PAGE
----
Landscape walls serve not only valuable functions on properties, but also offer an aesthetic improvement to many properties that can be visually stunning. But should you choose a stone or paver wall?
Stone or Paver Wall?
As a landscape contractor in Lancaster, PA we install a wide variety of walls in a vast array of materials for properties surrounding our location in Lancaster, York, Dauphin, andLebanon counties.
Landscape walls are added to landscape designs in the forms of retaining walls, seat walls, and decorative accents.
Nearby structures and architectural features often drives the choice of materials. On some properties, the choice of landscape wall materials becomes an obvious choice as these property features exclude certain options. Property owners are often faced with the choice between natural stone walls or using interlocking concrete products.
Depending upon your point of view, each group of materials could have its own set of pros and cons.
How to Choose? Stone or Paver Wall?
Selecting the right material for your project is part of the process our landscape designers will explore with you. Ultimately it is your decision to choose the material you prefer. It should fit into your budget and expresses your overall style.
One material isn’t necessarily better than another. There are reasons that each one may feel like a better choice to you and your landscape designer. Every property is unique!
Pros & Cons of Natural Stone Walls in Landscape Design
Natural stone walls are found in a variety of shapes, colors and textures. Materials such as fieldstone, flagstone, brownstone, and several others make for beautiful, natural walls. Using natural stone in landscape design could increase the cost of the overall project vs. manufactured options.
Material cost ranges and could even be lower than manufactured options. However, the labor to install natural stone walls is typically higher.
Using natural stone material has its limits as well when compared to manufactured walls in some situations. Natural stone walls are best when height and length is limited.
The success of these walls depends heavily upon an expert installer.
- More natural appearance
- Complements some older style homes better for the most part
- More easily used for low, decorative accent walls than larger interlocking blocks
- They fit together without special connections or mortar
- Can be more expensive due to increased installation labor
- Not recommended to use for larger retaining walls, particularly over 3 ft.
- Mowers can easily break stone walls by bumping into them
- Mortar joints can increase maintenance as it will crack over time (mortar applications only)
Pros & Cons of Interlocking Concrete (Paver) Walls in Landscape Design
Manufactured, interlocking concrete wall materials have become more popular in the past couple decades for a number of reasons.
Color blends, textures, sizes, and overall features make for ease of use in landscape design with versatile uses. The majority of retaining walls and seat walls that we install come from these options from several manufacturers.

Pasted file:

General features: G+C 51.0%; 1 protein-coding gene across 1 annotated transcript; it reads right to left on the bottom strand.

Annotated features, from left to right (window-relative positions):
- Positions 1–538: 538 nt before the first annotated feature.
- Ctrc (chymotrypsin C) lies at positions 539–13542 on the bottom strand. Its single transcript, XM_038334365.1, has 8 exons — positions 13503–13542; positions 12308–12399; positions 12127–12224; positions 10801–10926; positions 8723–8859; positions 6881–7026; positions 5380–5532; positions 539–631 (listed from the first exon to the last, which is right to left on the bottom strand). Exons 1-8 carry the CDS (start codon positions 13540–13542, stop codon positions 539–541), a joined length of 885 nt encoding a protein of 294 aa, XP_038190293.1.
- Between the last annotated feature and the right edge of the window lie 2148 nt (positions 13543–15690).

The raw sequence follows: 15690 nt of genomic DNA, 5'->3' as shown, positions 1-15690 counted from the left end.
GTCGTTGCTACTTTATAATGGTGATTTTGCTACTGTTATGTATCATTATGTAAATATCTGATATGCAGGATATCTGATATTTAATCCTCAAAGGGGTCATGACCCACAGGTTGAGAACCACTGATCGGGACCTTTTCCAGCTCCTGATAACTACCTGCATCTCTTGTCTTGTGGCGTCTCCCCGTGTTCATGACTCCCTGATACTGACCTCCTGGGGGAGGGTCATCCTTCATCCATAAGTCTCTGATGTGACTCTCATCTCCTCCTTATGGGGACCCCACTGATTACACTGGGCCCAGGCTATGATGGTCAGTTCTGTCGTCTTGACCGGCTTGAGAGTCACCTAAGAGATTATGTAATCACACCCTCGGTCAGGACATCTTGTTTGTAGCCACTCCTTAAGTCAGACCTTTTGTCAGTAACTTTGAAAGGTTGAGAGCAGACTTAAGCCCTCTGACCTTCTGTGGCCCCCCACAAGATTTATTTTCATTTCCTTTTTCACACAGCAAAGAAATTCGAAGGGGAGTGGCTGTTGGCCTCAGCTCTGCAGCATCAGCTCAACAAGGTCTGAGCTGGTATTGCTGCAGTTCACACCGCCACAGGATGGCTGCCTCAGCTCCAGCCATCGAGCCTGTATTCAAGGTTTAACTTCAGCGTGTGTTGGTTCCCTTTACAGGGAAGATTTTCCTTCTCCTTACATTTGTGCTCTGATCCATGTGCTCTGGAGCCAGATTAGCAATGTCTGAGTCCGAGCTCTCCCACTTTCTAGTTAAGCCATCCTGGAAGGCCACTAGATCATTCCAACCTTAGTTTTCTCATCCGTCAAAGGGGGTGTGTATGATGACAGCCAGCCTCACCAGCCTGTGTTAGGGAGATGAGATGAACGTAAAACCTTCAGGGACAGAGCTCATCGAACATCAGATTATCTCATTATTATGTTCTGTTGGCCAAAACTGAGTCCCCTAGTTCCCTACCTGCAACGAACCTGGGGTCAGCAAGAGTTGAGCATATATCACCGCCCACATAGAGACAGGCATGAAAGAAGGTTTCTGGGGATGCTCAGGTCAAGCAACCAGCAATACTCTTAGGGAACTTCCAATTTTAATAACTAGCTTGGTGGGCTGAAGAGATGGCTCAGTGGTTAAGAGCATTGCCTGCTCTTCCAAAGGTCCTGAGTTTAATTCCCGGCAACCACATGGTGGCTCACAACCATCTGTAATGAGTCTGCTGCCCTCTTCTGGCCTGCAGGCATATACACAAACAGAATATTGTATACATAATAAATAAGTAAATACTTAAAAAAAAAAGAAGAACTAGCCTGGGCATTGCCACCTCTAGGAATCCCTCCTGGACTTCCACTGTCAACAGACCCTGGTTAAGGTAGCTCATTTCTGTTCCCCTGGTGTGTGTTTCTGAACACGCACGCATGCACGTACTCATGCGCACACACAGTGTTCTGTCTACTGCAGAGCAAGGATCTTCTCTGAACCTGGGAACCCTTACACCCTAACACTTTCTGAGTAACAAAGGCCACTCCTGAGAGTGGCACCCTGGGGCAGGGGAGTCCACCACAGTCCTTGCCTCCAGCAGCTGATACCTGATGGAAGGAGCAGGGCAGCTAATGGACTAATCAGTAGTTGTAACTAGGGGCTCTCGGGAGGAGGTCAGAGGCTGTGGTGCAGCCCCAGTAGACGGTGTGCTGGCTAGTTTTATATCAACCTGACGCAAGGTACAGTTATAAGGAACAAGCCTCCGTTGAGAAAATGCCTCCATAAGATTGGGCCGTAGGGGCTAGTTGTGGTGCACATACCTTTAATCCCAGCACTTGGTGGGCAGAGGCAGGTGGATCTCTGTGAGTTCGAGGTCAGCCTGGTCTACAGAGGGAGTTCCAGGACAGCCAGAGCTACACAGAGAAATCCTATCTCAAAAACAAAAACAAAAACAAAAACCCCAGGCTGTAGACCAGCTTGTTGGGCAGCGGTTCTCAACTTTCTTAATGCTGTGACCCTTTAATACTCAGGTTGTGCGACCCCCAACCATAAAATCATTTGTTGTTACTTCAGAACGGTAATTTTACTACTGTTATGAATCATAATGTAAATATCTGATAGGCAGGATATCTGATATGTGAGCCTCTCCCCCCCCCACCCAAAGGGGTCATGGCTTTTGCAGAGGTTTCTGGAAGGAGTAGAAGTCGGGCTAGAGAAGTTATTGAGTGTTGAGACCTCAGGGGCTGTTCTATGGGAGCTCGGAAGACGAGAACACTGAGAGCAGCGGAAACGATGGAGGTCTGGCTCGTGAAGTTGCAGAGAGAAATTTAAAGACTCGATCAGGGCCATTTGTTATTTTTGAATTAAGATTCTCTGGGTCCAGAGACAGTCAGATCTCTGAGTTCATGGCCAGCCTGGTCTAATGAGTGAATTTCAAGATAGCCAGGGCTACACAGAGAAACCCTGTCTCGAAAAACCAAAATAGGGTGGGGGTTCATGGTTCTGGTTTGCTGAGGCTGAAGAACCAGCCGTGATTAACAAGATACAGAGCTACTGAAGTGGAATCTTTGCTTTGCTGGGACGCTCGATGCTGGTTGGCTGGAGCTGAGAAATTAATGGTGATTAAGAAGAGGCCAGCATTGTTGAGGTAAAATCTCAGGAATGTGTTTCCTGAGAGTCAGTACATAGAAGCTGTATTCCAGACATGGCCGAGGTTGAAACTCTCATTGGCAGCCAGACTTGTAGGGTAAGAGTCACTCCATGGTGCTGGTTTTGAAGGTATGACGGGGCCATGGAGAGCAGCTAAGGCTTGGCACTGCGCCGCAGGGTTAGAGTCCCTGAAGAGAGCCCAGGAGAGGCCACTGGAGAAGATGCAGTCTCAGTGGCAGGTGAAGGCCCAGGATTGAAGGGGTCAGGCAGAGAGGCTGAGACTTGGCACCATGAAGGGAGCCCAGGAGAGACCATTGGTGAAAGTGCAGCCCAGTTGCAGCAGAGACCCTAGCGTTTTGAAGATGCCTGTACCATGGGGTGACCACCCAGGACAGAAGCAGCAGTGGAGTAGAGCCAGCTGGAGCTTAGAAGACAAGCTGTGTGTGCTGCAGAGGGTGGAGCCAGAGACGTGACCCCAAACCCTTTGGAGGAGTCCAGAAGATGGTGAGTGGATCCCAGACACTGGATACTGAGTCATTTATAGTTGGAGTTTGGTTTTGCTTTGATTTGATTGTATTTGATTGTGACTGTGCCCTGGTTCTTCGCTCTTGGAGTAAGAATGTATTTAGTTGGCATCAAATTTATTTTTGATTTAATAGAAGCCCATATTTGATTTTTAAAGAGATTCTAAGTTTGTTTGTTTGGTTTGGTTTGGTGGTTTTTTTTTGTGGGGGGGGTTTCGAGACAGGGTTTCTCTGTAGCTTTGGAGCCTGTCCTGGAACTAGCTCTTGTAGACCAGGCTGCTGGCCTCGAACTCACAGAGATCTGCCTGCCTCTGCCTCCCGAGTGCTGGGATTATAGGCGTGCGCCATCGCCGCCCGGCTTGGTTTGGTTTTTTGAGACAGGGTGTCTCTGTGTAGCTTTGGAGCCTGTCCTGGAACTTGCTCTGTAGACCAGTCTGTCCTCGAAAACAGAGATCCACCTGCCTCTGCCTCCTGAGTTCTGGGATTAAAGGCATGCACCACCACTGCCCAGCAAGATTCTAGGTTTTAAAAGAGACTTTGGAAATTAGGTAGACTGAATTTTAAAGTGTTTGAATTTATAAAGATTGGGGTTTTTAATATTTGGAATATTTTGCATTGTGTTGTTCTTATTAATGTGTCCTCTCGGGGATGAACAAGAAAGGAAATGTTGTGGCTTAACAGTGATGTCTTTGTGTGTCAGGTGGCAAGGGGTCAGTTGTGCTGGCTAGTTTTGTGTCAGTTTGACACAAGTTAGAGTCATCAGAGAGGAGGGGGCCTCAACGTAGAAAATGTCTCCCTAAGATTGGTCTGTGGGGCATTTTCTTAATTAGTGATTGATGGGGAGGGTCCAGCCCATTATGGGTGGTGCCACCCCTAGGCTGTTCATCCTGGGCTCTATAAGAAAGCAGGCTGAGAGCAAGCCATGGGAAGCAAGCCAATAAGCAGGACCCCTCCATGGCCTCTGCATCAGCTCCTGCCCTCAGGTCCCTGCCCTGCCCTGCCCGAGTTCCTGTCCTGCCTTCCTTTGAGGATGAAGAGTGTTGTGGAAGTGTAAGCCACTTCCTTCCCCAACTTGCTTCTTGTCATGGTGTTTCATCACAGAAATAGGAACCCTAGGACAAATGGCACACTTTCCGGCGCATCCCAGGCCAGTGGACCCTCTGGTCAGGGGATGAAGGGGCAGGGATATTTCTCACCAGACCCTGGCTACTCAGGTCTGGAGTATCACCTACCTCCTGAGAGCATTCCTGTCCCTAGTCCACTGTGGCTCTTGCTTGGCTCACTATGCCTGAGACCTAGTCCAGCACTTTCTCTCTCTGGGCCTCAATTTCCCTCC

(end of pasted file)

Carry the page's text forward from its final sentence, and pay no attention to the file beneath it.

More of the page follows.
- More affordable labor costs compared to natural stone installation
- A larger variety of visual features than natural stone
- Ideal for retaining walls, particularly those over 3 ft.
- Heavier and thus more difficult to damage or dislodge
- Easily integrate lighting features within wall materials
- Don’t replicate natural stone materials of nearby structures as well
- Actual material cost is higher than natural stone, but overall the reduced installation labor makes it a lower cost overall
- Limited when creating turns with a sharp radius
When installing retaining walls, seat walls, or decorative landscape walls, a lot can go wrong if proper measures aren’t taken. It’s a common occurrence for us to find DIY and even “professionally” installed walls, leaning on properties.
Building walls in landscape designs requires more than just stacking and leveling the material. A lot of the success of wall durability is impacted by what you can’t see behind and below the wall. Walls have a stone foundation with some of the wall block actually buried under the surface.
The back-fill behind walls will dramatically impact if your walls end up leaning or falling in the future. This is especially true, the greater the height of the wall. Installers with inadequate experience often neglect this part of the installation process.
When looking for a landscape contractor to install a stone or paver wall (or any hardscaping materials), be sure to ask what additional certifications their installers may have. The National Concrete Masonry Association (NCMA) and Interlocking Concrete Pavement Institute (ICPI) both offer certification programs that insure that credentialed installers were trained in the right procedures.
A good landscaping company will be able to provide you with pictures of retaining walls, etc. that they have installed in the past and also may have a few properties where you could drive past to view walls that have been in place for decades without problems.
If you’re considering installing walls in your landscape design and would like to explore the material options and understand our experience with these types of projects, please don’t hesitate to contact us.